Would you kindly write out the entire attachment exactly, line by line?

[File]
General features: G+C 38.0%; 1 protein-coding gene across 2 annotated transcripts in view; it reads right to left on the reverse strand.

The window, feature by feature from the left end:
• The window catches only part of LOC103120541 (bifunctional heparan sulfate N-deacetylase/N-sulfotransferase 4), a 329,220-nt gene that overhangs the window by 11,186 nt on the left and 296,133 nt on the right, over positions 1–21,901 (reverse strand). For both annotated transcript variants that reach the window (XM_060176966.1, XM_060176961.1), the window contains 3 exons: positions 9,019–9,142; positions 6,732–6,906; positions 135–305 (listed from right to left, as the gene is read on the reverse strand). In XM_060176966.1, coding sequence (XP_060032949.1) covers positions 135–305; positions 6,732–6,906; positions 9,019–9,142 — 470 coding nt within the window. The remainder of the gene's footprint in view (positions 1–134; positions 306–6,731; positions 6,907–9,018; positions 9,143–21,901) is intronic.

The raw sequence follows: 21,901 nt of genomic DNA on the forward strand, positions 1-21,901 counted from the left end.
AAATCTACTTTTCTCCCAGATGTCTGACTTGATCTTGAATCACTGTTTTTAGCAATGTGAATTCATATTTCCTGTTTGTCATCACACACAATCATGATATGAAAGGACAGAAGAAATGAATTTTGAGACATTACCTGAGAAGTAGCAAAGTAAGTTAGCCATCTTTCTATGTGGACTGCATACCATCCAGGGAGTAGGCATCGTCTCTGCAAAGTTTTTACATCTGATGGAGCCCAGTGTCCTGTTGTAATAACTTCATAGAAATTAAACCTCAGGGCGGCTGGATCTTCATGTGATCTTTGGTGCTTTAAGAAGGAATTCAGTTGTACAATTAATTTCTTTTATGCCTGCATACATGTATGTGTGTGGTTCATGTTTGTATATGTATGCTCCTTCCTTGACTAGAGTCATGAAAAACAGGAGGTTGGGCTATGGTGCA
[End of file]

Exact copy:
General features: G+C 38.0%; 1 protein-coding gene across 2 annotated transcripts in view; it reads right to left on the reverse strand.

The window, feature by feature from the left end:
• The window catches only part of LOC103120541 (bifunctional heparan sulfate N-deacetylase/N-sulfotransferase 4), a 329,220-nt gene that overhangs the window by 11,186 nt on the left and 296,133 nt on the right, over positions 1–21,901 (reverse strand). For both annotated transcript variants that reach the window (XM_060176966.1, XM_060176961.1), the window contains 3 exons: positions 9,019–9,142; positions 6,732–6,906; positions 135–305 (listed from right to left, as the gene is read on the reverse strand). In XM_060176966.1, coding sequence (XP_060032949.1) covers positions 135–305; positions 6,732–6,906; positions 9,019–9,142 — 470 coding nt within the window. The remainder of the gene's footprint in view (positions 1–134; positions 306–6,731; positions 6,907–9,018; positions 9,143–21,901) is intronic.

The raw sequence follows: 21,901 nt of genomic DNA on the forward strand, positions 1-21,901 counted from the left end.
AAATCTACTTTTCTCCCAGATGTCTGACTTGATCTTGAATCACTGTTTTTAGCAATGTGAATTCATATTTCCTGTTTGTCATCACACACAATCATGATATGAAAGGACAGAAGAAATGAATTTTGAGACATTACCTGAGAAGTAGCAAAGTAAGTTAGCCATCTTTCTATGTGGACTGCATACCATCCAGGGAGTAGGCATCGTCTCTGCAAAGTTTTTACATCTGATGGAGCCCAGTGTCCTGTTGTAATAACTTCATAGAAATTAAACCTCAGGGCGGCTGGATCTTCATGTGATCTTTGGTGCTTTAAGAAGGAATTCAGTTGTACAATTAATTTCTTTTATGCCTGCATACATGTATGTGTGTGGTTCATGTTTGTATATGTATGCTCCTTCCTTGACTAGAGTCATGAAAAACAGGAGGTTGGGCTATGGTGCA